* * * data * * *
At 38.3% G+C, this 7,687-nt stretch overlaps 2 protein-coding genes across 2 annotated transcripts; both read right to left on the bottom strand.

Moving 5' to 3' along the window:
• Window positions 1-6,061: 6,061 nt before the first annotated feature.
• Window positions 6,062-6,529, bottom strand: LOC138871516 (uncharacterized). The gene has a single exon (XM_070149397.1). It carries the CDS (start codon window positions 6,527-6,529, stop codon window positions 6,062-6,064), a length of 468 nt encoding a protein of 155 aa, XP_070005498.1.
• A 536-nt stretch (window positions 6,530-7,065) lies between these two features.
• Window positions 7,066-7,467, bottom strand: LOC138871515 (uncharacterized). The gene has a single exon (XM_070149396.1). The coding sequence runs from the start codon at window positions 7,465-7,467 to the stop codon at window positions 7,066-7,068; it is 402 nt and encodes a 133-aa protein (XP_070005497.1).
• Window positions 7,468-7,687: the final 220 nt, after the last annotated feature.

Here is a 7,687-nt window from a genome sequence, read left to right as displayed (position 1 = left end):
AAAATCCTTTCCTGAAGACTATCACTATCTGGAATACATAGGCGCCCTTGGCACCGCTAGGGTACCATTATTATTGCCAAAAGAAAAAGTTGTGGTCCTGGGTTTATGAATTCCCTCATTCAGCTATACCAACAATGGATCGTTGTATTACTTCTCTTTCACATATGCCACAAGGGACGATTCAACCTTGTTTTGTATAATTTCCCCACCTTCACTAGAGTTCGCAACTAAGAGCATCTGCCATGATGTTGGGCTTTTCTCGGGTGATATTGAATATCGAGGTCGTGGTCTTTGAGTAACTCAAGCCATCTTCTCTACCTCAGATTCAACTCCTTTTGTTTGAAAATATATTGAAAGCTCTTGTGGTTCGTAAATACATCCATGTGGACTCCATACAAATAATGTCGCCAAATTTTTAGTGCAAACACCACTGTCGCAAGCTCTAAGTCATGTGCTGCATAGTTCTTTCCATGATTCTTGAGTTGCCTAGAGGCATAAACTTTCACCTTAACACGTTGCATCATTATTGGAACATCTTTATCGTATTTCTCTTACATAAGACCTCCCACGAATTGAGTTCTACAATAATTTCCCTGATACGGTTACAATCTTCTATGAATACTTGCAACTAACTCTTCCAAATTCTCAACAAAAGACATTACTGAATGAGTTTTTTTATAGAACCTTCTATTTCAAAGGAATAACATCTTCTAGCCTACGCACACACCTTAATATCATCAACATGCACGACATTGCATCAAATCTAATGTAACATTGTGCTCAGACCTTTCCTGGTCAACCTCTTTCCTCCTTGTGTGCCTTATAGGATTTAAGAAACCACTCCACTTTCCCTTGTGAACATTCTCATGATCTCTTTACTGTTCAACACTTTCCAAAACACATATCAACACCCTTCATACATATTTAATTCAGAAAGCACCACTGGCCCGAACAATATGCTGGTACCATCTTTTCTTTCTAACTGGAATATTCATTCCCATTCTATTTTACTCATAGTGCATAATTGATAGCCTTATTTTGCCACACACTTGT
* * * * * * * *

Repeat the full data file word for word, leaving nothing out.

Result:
At 38.3% G+C, this 7,687-nt stretch overlaps 2 protein-coding genes across 2 annotated transcripts; both read right to left on the bottom strand.

Moving 5' to 3' along the window:
• Window positions 1-6,061: 6,061 nt before the first annotated feature.
• Window positions 6,062-6,529, bottom strand: LOC138871516 (uncharacterized). The gene has a single exon (XM_070149397.1). It carries the CDS (start codon window positions 6,527-6,529, stop codon window positions 6,062-6,064), a length of 468 nt encoding a protein of 155 aa, XP_070005498.1.
• A 536-nt stretch (window positions 6,530-7,065) lies between these two features.
• Window positions 7,066-7,467, bottom strand: LOC138871515 (uncharacterized). The gene has a single exon (XM_070149396.1). The coding sequence runs from the start codon at window positions 7,465-7,467 to the stop codon at window positions 7,066-7,068; it is 402 nt and encodes a 133-aa protein (XP_070005497.1).
• Window positions 7,468-7,687: the final 220 nt, after the last annotated feature.

Here is a 7,687-nt window from a genome sequence, read left to right as displayed (position 1 = left end):
AAAATCCTTTCCTGAAGACTATCACTATCTGGAATACATAGGCGCCCTTGGCACCGCTAGGGTACCATTATTATTGCCAAAAGAAAAAGTTGTGGTCCTGGGTTTATGAATTCCCTCATTCAGCTATACCAACAATGGATCGTTGTATTACTTCTCTTTCACATATGCCACAAGGGACGATTCAACCTTGTTTTGTATAATTTCCCCACCTTCACTAGAGTTCGCAACTAAGAGCATCTGCCATGATGTTGGGCTTTTCTCGGGTGATATTGAATATCGAGGTCGTGGTCTTTGAGTAACTCAAGCCATCTTCTCTACCTCAGATTCAACTCCTTTTGTTTGAAAATATATTGAAAGCTCTTGTGGTTCGTAAATACATCCATGTGGACTCCATACAAATAATGTCGCCAAATTTTTAGTGCAAACACCACTGTCGCAAGCTCTAAGTCATGTGCTGCATAGTTCTTTCCATGATTCTTGAGTTGCCTAGAGGCATAAACTTTCACCTTAACACGTTGCATCATTATTGGAACATCTTTATCGTATTTCTCTTACATAAGACCTCCCACGAATTGAGTTCTACAATAATTTCCCTGATACGGTTACAATCTTCTATGAATACTTGCAACTAACTCTTCCAAATTCTCAACAAAAGACATTACTGAATGAGTTTTTTTATAGAACCTTCTATTTCAAAGGAATAACATCTTCTAGCCTACGCACACACCTTAATATCATCAACATGCACGACATTGCATCAAATCTAATGTAACATTGTGCTCAGACCTTTCCTGGTCAACCTCTTTCCTCCTTGTGTGCCTTATAGGATTTAAGAAACCACTCCACTTTCCCTTGTGAACATTCTCATGATCTCTTTACTGTTCAACACTTTCCAAAACACATATCAACACCCTTCATACATATTTAATTCAGAAAGCACCACTGGCCCGAACAATATGCTGGTACCATCTTTTCTTTCTAACTGGAATATTCATTCCCATTCTATTTTACTCATAGTGCATAATTGATAGCCTTATTTTGCCACACACTTGT